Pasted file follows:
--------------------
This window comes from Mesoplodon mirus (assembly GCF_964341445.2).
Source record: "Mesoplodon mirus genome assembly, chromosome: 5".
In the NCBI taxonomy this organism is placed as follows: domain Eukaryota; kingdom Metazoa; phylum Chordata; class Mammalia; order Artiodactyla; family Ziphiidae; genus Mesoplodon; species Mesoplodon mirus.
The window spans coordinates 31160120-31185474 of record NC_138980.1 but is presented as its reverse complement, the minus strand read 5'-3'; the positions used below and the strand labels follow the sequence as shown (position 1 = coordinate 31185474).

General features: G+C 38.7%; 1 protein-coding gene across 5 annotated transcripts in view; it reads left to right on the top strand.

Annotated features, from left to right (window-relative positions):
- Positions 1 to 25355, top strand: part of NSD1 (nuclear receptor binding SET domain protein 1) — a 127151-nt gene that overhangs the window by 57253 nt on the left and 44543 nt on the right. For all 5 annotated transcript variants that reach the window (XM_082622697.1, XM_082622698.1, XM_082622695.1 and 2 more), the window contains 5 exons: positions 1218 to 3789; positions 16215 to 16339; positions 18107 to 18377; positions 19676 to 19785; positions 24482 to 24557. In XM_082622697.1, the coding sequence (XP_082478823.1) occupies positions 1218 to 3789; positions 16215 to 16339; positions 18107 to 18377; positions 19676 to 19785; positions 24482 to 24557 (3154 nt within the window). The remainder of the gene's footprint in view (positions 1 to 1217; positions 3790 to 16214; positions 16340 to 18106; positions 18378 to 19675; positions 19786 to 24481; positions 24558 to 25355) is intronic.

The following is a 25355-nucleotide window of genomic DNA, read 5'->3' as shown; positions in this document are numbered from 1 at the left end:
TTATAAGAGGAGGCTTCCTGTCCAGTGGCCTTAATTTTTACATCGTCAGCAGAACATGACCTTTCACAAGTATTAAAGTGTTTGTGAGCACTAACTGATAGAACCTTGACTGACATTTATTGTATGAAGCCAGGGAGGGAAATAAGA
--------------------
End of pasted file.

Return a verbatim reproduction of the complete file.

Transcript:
This window comes from Mesoplodon mirus (assembly GCF_964341445.2).
Source record: "Mesoplodon mirus genome assembly, chromosome: 5".
In the NCBI taxonomy this organism is placed as follows: domain Eukaryota; kingdom Metazoa; phylum Chordata; class Mammalia; order Artiodactyla; family Ziphiidae; genus Mesoplodon; species Mesoplodon mirus.
The window spans coordinates 31160120-31185474 of record NC_138980.1 but is presented as its reverse complement, the minus strand read 5'-3'; the positions used below and the strand labels follow the sequence as shown (position 1 = coordinate 31185474).

General features: G+C 38.7%; 1 protein-coding gene across 5 annotated transcripts in view; it reads left to right on the top strand.

Annotated features, from left to right (window-relative positions):
- Positions 1 to 25355, top strand: part of NSD1 (nuclear receptor binding SET domain protein 1) — a 127151-nt gene that overhangs the window by 57253 nt on the left and 44543 nt on the right. For all 5 annotated transcript variants that reach the window (XM_082622697.1, XM_082622698.1, XM_082622695.1 and 2 more), the window contains 5 exons: positions 1218 to 3789; positions 16215 to 16339; positions 18107 to 18377; positions 19676 to 19785; positions 24482 to 24557. In XM_082622697.1, the coding sequence (XP_082478823.1) occupies positions 1218 to 3789; positions 16215 to 16339; positions 18107 to 18377; positions 19676 to 19785; positions 24482 to 24557 (3154 nt within the window). The remainder of the gene's footprint in view (positions 1 to 1217; positions 3790 to 16214; positions 16340 to 18106; positions 18378 to 19675; positions 19786 to 24481; positions 24558 to 25355) is intronic.

The following is a 25355-nucleotide window of genomic DNA, read 5'->3' as shown; positions in this document are numbered from 1 at the left end:
TTATAAGAGGAGGCTTCCTGTCCAGTGGCCTTAATTTTTACATCGTCAGCAGAACATGACCTTTCACAAGTATTAAAGTGTTTGTGAGCACTAACTGATAGAACCTTGACTGACATTTATTGTATGAAGCCAGGGAGGGAAATAAGA